Lake Bemidji Pond Hockey Classic: Festival to benefit skating organizations
Bemidji will launch another celebration of winter later this month with the first Lake Bemidji Pond Hockey Classic Feb. 26-28.
"There's a lapse between events in Bemidji, and we needed something to come in and keep up the excitement. We might as well use the resources we're provided," said Derek Leach, manager of the Hampton Inn & Suites and Green Mill Restaurant, and one of the pond hockey tournament organizers.
Feb. 20, the weekend before the pond hockey tournament, the traditional Minnesota Finlandia Cross Country Ski Marathon will be at Buena Vista and the skaters in the third annual U.S. National Speedskating Marathon will compete on the Lake Bemidji 1,000-meter oval. March 5-6, the weekend after the pond hockey tournament, the Bemidji Curling Club will host the Paul Bunyan Men's International Bonspiel.
All these festivals bring visitors to the Bemidji area and provide everyone with opportunities to spend time outdoors.
"It's a whole other sport, a whole other influx of volunteers, a whole other aspect of winter," said Lori Paris, Bemidji Area Chamber of Commerce president. "It's heartwarming to see the passion."
This week, organizers will build 10 rinks, each measuring 96 feet by 40 feet on the ice near Nymore Beach. As the tournament approaches, they will use Big Oly, the Hampton Inn's Olympia ice resurfacer, to perfect the glaze.
Derek Leach said some organizers had been talking of starting a pond hockey tournament for several years. He said they thought of hiring an experienced crew to get the project going, "Then we realized we have the resources in this city to do it ourselves."
His brother, Brett Leach, Hampton Inn marketing manager, volunteered at the United States Pond Hockey Classic on Lake Nokomis in the Twin Cities last month to learn some tournament management techniques. He said he will be calling for volunteers, both for setup and game management, through Feb. 19.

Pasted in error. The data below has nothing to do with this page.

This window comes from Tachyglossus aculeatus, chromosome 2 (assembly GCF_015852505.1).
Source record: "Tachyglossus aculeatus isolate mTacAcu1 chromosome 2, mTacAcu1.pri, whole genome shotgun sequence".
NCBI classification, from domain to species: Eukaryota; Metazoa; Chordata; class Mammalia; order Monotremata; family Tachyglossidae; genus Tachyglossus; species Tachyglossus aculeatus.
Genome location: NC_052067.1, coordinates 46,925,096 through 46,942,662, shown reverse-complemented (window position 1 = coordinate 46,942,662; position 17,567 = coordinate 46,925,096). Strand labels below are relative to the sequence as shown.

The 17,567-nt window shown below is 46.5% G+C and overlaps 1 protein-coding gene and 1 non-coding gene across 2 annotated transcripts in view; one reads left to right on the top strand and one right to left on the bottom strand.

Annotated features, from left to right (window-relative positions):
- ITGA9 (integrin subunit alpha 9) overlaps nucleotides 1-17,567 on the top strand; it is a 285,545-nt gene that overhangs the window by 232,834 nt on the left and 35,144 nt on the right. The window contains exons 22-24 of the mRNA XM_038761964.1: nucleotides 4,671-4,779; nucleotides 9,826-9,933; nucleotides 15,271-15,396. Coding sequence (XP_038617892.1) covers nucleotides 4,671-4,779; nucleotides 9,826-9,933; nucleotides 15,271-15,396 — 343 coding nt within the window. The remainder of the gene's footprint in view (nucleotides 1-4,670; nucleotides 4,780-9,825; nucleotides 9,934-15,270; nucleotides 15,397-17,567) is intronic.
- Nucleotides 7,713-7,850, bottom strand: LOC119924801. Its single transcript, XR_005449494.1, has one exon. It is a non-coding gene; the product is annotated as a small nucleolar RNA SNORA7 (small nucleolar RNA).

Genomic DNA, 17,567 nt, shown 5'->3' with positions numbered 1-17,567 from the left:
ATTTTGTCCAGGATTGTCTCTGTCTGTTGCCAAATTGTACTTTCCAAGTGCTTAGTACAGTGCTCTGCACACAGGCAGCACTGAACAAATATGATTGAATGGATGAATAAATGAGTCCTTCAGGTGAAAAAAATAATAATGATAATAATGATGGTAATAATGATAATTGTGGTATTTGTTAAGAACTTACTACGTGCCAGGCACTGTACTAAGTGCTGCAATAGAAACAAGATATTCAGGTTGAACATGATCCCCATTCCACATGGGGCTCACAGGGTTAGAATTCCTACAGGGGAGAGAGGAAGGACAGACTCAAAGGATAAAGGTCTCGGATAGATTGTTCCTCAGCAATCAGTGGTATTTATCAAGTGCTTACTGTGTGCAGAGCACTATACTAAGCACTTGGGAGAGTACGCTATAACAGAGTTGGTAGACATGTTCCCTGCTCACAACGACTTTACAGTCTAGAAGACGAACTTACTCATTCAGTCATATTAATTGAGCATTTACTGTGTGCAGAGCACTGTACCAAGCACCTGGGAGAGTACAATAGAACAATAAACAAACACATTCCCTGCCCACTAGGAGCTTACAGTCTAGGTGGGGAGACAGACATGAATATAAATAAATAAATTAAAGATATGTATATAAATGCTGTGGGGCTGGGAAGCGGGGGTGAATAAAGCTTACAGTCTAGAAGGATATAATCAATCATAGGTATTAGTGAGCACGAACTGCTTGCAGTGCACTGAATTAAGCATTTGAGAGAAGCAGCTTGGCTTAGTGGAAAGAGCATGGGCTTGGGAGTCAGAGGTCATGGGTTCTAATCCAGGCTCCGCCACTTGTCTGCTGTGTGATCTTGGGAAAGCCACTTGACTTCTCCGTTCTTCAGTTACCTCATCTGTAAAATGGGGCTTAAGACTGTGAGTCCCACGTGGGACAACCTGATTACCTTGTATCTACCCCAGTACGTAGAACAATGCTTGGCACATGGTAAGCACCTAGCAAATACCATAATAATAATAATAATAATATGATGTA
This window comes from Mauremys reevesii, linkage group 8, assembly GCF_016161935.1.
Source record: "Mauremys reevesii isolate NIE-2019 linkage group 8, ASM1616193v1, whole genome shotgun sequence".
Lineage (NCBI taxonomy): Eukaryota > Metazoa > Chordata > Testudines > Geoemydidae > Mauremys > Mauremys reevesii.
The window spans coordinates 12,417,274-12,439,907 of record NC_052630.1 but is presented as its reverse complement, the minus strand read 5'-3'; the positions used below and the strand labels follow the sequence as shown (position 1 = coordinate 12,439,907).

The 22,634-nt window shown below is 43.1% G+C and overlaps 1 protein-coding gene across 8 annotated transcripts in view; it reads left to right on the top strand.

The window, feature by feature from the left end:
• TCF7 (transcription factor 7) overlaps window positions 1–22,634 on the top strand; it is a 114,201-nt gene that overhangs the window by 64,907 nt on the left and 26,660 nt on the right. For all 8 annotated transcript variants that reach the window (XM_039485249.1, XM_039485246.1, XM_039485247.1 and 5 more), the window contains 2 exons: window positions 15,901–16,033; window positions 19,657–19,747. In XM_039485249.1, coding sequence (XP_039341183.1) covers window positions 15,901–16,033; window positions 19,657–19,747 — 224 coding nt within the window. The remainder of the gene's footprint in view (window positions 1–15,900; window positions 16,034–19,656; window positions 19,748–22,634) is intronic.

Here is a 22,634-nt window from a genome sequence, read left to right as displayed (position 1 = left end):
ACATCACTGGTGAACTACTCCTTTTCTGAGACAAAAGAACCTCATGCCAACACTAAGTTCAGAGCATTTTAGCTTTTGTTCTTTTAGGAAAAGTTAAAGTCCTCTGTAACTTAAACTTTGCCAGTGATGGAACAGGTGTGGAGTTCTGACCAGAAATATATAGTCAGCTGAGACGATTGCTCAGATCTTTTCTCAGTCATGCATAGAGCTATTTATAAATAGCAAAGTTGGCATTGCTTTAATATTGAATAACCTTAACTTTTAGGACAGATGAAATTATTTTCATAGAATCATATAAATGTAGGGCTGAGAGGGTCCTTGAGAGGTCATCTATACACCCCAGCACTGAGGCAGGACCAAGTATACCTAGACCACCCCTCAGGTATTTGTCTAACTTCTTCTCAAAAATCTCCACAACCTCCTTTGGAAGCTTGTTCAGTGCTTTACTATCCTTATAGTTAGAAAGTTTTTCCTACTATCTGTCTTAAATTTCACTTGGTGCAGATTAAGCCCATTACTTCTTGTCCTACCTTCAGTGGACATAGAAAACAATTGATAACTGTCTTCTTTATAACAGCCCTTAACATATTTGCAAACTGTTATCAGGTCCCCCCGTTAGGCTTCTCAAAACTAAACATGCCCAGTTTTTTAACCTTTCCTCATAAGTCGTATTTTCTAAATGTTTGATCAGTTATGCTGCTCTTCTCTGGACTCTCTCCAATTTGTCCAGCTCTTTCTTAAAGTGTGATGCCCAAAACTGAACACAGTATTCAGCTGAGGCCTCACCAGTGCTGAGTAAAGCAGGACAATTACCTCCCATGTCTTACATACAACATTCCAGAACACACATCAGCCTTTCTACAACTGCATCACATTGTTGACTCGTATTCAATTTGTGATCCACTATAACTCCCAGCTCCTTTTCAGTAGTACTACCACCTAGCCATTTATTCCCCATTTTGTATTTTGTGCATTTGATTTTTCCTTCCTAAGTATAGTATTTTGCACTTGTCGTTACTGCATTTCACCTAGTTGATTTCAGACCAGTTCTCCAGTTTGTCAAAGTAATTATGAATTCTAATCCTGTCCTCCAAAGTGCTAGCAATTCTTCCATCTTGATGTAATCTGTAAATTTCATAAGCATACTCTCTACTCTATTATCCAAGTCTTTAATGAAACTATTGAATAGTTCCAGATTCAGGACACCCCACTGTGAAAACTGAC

David White, tournament director, explained some of the differences between regulation hockey and pond hockey. Most obviously, pond hockey is played outside on rinks about half the size of indoor hockey arenas (185 feet by 80 feet). The side boards are 20 inches high, rather than 4 feet high.
"It's supposed to be hockey in its simplest form," White said.
Each team consists of six skaters, with four team members from each side on the ice at one time. Matches consist of two 15-minute halves with a two-minute intermission between periods. There is no goalie. To score, the players must hit the puck into a goal box.
"It's a lot of skill and finesse," Derek Leach said.
"There's contact, but no checking," White said.
"It's comparable to basketball," said Brett Leach of the contact. "It's pretty self-regulating."
Brett Leach said organizers will host a team signup party and chili feed 6-9 p.m. Feb. 11 at Nymore Corner Bar, a tournament sponsor.
The deadline for registering is Feb. 15 by calling him at 333-4495 or online at bemidjipondhockey.com. He said he expects 70 teams in the women's, open mixed and men's leagues. Team members must be 18 or older and wear helmets. Registration costs $350 per team. Proceeds will benefit the Bemidji Figure Skating Club, Pioneer Speedskating Club and Bemidji Youth Hockey.
There is no charge for spectators to stand around the rinks to watch the action, which will be 8 a.m. to 5 p.m. daily. A heated 64-by-90-foot tent will provide concessions of food and drinks, including beer, and live music Feb. 27. There will be fireworks over Lake Bemidji after dark Feb. 27 and Dave Cermak will build a giant bonfire on the ice.